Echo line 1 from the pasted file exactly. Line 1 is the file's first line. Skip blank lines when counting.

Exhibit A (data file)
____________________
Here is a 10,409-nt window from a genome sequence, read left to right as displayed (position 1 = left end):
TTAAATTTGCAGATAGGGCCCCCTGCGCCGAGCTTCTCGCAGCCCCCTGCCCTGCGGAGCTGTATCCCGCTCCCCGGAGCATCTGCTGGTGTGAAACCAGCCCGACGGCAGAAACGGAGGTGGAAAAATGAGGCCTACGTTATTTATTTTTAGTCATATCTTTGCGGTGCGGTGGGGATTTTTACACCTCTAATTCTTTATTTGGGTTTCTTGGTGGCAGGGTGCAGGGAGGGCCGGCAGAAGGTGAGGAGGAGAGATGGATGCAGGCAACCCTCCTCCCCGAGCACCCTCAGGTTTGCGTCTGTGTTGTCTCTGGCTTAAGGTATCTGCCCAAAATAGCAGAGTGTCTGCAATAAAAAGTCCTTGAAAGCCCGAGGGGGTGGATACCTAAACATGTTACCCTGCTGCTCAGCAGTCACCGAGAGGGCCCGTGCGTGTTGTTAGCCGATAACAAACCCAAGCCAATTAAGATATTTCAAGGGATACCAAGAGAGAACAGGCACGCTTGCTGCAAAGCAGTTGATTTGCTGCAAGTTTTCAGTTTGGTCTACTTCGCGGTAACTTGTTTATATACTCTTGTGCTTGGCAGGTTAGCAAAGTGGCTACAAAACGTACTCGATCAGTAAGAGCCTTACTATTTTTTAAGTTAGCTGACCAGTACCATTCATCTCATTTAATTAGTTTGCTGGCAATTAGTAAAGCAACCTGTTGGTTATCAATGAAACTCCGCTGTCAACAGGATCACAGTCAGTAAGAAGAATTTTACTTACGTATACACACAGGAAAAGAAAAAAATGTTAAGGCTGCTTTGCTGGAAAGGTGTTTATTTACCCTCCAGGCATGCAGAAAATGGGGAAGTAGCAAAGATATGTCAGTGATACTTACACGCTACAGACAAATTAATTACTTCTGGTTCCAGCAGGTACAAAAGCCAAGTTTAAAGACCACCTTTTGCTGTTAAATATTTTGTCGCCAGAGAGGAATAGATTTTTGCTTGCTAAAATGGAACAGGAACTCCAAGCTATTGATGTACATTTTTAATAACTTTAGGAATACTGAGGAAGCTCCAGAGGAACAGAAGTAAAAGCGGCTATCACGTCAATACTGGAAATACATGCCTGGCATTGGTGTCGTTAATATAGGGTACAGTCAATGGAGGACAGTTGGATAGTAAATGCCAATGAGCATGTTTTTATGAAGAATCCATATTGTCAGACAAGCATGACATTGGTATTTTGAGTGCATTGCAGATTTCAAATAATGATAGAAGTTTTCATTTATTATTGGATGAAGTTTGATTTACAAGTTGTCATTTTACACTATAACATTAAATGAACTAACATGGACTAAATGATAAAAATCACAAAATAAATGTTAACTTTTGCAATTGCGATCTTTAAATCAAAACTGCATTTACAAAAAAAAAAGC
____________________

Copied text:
Here is a 10,409-nt window from a genome sequence, read left to right as displayed (position 1 = left end):